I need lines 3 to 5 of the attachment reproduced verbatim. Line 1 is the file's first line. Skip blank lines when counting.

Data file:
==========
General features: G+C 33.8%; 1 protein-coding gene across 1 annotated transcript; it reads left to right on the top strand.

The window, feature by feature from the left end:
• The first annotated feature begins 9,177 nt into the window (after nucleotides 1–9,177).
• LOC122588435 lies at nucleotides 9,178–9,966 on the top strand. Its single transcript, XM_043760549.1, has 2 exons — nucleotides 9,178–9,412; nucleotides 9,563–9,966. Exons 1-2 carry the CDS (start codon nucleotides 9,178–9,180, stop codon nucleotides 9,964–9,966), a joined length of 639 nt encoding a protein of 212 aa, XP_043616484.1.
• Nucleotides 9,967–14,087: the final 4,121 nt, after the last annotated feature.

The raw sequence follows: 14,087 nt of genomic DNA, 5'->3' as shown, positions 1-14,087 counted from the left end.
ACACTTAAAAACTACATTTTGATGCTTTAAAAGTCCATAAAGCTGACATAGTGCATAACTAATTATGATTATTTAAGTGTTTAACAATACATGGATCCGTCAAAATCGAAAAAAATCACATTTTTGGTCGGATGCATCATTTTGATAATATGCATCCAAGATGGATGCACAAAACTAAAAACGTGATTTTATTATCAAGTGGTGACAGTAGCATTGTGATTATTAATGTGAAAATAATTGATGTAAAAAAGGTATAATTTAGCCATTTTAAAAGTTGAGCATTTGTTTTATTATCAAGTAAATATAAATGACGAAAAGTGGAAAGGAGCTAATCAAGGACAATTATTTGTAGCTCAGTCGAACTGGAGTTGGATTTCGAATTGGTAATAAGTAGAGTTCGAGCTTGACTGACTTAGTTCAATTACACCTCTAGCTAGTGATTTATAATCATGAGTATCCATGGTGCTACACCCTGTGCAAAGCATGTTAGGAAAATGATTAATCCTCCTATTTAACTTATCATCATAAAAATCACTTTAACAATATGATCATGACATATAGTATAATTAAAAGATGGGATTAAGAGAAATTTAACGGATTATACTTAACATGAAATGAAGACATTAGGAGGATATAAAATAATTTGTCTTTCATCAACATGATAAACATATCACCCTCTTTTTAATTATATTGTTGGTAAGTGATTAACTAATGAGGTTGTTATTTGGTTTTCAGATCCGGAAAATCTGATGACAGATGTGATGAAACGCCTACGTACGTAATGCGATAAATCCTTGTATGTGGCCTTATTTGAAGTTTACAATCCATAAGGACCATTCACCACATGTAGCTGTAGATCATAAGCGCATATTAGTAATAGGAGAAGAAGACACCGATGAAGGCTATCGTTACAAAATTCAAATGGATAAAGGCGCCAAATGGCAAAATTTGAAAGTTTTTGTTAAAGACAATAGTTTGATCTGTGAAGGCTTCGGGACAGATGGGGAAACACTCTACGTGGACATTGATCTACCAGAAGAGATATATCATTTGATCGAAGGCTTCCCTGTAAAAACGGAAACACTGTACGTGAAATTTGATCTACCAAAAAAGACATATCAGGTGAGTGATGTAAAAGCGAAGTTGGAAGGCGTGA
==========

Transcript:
• The first annotated feature begins 9,177 nt into the window (after nucleotides 1–9,177).
• LOC122588435 lies at nucleotides 9,178–9,966 on the top strand. Its single transcript, XM_043760549.1, has 2 exons — nucleotides 9,178–9,412; nucleotides 9,563–9,966. Exons 1-2 carry the CDS (start codon nucleotides 9,178–9,180, stop codon nucleotides 9,964–9,966), a joined length of 639 nt encoding a protein of 212 aa, XP_043616484.1.
• Nucleotides 9,967–14,087: the final 4,121 nt, after the last annotated feature.